Garlic may be applied to different kinds of bread to create a variety of classic dishes, such as garlic bread, garlic toast, bruschetta, crostini and canapé.
Oils can be flavored with garlic cloves. These infused oils are used to season all categories of vegetables, meats, breads and pasta.

In some cuisines, the young bulbs are pickled for three to six weeks in a mixture of sugar, salt, and spices. In eastern Europe, the shoots are pickled and eaten as an appetizer.
Immature scapes are tender and edible. They are also known as "garlic spears", "stems", or "tops". Scapes generally have a milder taste than the cloves. They are often used in stir frying or braised like asparagus.
Garlic leaves are a popular vegetable in many parts of Asia. The leaves are cut, cleaned, and then stir-fried with eggs, meat, or vegetables.
Mixing garlic with egg yolks and olive oil produces aioli. Garlic, oil, and a chunky base produce skordalia. Blending garlic, almond, oil, and soaked bread produces ajoblanco.
Garlic powder has a different taste from fresh garlic. If used as a substitute for fresh garlic, 1/8 teaspoon of garlic powder is equivalent to one clove of garlic

Thankyou Wiki for the information if you want to know more info, just click the link i have given.
You Might think why suddenly such a intrest in Garlic here.
Well the reason is Aparna of My Diverse Kitchen her blog has Delicious recipes and Beautiful pictures.
She does a Monthly Photography Excersie and this month it is Adding Some Life to Your Photograph this involves taking photographs where food is the main focus of the photograph, with a human element that doesn’t distract from the food.
I have been using Hans hands as a prop for taking pictures for my earings to put in my Flickr account and after using him few times he was like I am not doing this anymore as it seems it makes him nervous when I ask him to do as I will b elike stand still don't shake etc... but then he coudn't complain now as it was not earings it was string of Garlic :-)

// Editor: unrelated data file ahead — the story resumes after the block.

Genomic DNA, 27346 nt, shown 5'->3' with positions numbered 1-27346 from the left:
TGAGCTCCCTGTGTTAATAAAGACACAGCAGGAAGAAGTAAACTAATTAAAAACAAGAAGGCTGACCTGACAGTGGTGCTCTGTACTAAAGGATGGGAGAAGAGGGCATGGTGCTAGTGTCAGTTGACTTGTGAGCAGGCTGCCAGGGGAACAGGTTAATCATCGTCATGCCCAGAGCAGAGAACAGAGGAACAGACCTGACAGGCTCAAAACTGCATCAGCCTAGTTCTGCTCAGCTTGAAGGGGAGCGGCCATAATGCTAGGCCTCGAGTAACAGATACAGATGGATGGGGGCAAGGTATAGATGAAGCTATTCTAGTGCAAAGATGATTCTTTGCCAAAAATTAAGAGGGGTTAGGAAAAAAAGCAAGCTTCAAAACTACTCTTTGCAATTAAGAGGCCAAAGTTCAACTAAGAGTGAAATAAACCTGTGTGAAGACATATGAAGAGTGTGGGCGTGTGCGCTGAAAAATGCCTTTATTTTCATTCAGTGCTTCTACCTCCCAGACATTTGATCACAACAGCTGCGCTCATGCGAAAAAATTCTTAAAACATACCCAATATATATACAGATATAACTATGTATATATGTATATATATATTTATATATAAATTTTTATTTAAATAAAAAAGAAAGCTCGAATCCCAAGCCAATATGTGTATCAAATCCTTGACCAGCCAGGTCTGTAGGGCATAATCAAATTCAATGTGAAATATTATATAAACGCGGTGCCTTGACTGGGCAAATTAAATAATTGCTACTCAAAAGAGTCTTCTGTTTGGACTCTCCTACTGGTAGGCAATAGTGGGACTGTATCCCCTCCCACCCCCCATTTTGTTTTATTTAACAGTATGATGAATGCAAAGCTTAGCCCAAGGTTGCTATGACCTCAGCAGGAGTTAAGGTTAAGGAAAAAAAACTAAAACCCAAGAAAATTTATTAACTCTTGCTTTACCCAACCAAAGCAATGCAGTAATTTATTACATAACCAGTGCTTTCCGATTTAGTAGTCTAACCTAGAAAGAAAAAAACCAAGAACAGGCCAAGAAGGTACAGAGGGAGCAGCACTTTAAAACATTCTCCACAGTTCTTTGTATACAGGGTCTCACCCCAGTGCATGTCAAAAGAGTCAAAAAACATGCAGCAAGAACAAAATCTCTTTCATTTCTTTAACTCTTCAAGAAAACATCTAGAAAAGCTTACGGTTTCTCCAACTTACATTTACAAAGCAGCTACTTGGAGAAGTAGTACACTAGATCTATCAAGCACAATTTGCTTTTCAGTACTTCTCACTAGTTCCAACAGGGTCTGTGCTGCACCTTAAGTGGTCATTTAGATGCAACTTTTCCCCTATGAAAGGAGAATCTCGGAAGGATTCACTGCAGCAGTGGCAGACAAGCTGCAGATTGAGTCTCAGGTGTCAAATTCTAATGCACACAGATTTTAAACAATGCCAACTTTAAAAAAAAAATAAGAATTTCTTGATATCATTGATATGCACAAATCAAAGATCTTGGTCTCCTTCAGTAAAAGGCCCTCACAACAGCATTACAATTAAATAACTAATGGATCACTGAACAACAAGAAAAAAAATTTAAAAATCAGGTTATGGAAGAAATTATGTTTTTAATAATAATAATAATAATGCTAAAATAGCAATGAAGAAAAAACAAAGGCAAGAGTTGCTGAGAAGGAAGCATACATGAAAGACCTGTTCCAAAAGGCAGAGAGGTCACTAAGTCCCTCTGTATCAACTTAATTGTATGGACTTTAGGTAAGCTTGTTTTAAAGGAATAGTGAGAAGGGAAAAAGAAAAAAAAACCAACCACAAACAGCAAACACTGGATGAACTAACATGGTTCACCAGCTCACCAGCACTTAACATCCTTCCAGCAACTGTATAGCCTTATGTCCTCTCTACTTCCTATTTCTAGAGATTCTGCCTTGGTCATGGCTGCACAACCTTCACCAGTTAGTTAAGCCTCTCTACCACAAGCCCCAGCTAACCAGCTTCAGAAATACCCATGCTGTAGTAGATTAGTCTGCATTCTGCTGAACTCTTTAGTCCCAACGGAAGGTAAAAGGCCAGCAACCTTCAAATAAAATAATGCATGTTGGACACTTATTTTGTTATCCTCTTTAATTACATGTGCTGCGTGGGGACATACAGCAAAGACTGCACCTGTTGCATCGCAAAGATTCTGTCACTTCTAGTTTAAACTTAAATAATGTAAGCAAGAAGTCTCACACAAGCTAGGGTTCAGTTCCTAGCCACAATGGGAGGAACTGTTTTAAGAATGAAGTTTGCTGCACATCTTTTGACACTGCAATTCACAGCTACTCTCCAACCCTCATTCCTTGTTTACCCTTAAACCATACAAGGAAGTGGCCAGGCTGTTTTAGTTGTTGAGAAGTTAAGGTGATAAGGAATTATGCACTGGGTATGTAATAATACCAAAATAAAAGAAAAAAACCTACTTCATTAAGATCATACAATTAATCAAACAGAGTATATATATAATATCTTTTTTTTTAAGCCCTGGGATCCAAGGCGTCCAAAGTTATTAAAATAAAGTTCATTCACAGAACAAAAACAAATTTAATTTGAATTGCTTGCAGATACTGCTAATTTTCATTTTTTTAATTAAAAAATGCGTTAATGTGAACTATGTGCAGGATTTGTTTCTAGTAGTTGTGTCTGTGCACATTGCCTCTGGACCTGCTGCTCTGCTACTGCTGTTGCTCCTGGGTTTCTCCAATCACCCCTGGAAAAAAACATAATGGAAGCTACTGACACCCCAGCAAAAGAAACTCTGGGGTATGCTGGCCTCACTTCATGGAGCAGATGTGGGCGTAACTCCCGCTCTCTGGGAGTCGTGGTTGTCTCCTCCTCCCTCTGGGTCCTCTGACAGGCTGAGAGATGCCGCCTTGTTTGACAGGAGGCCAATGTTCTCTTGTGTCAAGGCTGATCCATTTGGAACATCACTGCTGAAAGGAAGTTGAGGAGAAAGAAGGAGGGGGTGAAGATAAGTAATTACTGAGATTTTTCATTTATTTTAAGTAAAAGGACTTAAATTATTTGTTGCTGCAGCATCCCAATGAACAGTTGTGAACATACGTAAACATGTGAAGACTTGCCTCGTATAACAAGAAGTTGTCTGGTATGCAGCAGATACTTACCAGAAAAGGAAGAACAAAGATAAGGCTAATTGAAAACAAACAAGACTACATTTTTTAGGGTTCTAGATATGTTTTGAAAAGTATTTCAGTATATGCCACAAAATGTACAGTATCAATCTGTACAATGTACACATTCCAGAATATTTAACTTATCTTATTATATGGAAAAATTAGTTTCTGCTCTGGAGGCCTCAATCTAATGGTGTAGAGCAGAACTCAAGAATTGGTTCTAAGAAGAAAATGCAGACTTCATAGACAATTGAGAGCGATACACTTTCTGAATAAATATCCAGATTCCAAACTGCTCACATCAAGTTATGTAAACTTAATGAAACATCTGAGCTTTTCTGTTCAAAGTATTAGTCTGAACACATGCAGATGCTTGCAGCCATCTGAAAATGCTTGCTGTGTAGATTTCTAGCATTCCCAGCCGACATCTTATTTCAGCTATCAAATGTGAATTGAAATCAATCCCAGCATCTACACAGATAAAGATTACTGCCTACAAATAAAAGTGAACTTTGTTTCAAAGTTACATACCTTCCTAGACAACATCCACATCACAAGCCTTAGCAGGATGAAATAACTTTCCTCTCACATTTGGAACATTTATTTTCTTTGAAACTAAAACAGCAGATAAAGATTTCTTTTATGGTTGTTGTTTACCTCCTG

Vani said...

GOod info and nice click too, Finla!

indosungod said...

There is always garlic in my pantry. That bunch you have there looks fantastic.

Gloria Baker said...

Finla I love garlics!:))

Chitra said...

wow, awesome click :)

Cham said...

Love the click! We are garlic fanatic too... like to throw in all my food :)

sra said...

I simply love looking at purple garlic. Your photo's really nice.

Angie's Recipes said...

We adore garlic! Beautiful click.

Rosita Vargas said...

Soy fan del ajo esa ristra esta hermosa ,me encanta tu cocina lindas fotos,abrazos desde Chile hugs,hugs.

Cakelaw said...

Thanks for all of these interesting garlic facts.

Hamaree Rasoi said...

I am a Garlic maniac !! Always present in my pantry. Beautiful picture there Finla.

lata raja said...

That is a nicely stringed garlic. Very nice click and I must say that your husband has immense patience with all your photograph experiments!

Shema George said...

Finla, Thats a beautiful click!! I hardly can get my pics right when I hold them in my hands !

Reshmi Mahesh said...

Beautiful capture..Loved the light here which makes the garlic stand out......Nice detailed info about garlic...I too love it and use it most of the time....

Foodwanderings said...

Love this 411 post ib garlic I love it that I learn new food tidbits every day when it comes to food! :)

Priya Elias said...

What an informative post! We do like our daily dose of garlic here. And the pic is just amazing :)